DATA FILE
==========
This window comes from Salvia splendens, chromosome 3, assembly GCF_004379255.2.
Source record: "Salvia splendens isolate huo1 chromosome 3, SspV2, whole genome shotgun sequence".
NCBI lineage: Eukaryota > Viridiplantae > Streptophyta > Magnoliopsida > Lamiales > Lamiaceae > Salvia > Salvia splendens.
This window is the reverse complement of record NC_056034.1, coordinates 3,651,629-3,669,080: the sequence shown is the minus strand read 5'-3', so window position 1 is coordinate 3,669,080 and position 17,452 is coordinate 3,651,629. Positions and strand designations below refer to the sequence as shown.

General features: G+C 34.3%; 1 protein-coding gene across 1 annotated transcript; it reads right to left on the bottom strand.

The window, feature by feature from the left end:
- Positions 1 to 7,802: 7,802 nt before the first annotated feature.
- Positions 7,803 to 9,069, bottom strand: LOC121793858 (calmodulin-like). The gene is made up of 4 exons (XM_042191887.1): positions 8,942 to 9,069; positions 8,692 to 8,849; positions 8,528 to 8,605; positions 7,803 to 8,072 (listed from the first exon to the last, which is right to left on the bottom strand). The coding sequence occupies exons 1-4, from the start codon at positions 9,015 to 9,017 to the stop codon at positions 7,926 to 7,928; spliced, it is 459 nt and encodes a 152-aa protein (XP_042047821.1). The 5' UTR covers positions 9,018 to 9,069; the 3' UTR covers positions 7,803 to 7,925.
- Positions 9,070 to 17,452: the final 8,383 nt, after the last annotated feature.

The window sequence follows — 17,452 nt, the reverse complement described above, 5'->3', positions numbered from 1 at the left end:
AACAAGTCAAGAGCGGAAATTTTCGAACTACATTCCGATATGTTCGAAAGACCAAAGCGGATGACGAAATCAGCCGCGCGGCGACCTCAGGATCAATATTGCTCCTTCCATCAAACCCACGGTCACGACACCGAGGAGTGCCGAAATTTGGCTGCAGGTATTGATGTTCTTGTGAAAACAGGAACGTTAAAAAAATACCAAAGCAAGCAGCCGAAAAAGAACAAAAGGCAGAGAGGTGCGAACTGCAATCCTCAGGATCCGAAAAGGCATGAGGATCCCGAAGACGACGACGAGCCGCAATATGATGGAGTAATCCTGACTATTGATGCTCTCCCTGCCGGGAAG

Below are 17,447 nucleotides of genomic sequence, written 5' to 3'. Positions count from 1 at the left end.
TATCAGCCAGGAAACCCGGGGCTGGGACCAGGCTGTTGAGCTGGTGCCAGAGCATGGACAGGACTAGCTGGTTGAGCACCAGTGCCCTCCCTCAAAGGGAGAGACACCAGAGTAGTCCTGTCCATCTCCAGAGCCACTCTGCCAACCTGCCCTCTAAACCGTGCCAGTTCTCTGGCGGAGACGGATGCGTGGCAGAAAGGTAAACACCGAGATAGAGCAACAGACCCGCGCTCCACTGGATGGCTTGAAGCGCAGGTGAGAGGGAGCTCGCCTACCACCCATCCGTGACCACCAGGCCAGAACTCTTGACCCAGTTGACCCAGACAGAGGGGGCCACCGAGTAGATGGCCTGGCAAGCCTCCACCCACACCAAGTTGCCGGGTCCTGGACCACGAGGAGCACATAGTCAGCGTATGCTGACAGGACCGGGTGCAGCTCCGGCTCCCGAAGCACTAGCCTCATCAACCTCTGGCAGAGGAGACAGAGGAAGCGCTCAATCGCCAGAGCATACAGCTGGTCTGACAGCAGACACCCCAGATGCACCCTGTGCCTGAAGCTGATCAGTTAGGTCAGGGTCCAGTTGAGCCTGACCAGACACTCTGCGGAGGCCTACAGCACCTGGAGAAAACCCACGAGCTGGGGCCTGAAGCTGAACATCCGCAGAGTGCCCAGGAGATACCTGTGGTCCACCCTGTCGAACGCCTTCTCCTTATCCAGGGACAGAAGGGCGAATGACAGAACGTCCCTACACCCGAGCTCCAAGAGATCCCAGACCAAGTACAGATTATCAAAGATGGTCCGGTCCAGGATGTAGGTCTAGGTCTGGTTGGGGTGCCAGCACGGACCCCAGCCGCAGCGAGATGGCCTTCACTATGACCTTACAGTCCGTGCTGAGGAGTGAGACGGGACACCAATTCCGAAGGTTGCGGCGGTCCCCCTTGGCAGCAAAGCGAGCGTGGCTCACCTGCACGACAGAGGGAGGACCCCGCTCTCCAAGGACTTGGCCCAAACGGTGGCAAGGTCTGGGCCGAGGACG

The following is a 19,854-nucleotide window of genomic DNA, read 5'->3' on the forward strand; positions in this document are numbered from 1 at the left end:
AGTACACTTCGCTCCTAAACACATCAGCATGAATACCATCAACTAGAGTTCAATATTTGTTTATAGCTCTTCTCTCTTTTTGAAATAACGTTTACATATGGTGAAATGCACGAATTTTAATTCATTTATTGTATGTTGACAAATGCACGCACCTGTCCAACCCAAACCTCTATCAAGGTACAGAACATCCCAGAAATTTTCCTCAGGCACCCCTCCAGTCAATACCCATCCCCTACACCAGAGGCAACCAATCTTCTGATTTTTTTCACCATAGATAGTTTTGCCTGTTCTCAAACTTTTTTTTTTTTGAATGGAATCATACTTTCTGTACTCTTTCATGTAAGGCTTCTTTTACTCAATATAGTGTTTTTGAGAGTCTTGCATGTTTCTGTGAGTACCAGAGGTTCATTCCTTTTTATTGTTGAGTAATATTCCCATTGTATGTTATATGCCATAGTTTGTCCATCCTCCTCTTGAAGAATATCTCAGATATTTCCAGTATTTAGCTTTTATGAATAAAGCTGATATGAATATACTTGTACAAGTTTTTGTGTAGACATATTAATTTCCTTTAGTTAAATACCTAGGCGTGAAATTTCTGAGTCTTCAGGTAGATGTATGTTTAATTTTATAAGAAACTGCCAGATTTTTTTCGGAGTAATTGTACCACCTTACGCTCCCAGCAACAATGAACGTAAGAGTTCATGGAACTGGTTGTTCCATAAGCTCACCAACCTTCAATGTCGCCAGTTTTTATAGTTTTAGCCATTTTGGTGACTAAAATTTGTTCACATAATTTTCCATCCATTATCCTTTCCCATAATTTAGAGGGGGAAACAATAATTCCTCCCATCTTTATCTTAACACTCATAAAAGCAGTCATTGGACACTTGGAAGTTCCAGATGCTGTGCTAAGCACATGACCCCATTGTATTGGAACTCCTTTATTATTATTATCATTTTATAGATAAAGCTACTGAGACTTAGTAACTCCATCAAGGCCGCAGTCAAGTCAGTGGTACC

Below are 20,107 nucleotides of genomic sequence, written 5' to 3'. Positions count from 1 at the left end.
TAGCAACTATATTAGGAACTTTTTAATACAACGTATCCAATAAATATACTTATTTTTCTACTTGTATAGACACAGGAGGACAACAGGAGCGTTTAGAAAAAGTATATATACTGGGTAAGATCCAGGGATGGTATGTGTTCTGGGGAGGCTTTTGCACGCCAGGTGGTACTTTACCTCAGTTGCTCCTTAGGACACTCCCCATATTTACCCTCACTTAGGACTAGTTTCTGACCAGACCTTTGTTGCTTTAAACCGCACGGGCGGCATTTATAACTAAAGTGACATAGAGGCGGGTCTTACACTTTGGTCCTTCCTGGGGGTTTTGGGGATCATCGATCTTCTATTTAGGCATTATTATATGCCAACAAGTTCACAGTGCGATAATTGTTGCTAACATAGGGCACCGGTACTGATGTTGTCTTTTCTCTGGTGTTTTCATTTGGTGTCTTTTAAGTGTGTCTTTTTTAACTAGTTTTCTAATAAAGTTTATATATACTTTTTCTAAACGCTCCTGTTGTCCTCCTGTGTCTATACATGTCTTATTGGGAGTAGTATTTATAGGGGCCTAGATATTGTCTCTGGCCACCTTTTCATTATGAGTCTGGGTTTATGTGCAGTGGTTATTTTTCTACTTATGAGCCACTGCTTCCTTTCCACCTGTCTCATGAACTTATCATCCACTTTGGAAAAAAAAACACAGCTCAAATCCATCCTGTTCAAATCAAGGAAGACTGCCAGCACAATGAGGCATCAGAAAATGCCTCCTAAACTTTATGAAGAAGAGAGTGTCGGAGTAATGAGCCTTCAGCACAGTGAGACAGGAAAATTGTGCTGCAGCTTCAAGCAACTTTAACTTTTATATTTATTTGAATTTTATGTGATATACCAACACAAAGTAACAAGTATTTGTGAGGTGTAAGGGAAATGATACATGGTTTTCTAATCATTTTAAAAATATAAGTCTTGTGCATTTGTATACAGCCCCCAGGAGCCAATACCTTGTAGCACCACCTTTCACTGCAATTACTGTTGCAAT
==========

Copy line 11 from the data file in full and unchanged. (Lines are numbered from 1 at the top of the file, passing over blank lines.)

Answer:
AACAAGTCAAGAGCGGAAATTTTCGAACTACATTCCGATATGTTCGAAAGACCAAAGCGGATGACGAAATCAGCCGCGCGGCGACCTCAGGATCAATATTGCTCCTTCCATCAAACCCACGGTCACGACACCGAGGAGTGCCGAAATTTGGCTGCAGGTATTGATGTTCTTGTGAAAACAGGAACGTTAAAAAAATACCAAAGCAAGCAGCCGAAAAAGAACAAAAGGCAGAGAGGTGCGAACTGCAATCCTCAGGATCCGAAAAGGCATGAGGATCCCGAAGACGACGACGAGCCGCAATATGATGGAGTAATCCTGACTATTGATGCTCTCCCTGCCGGGAAG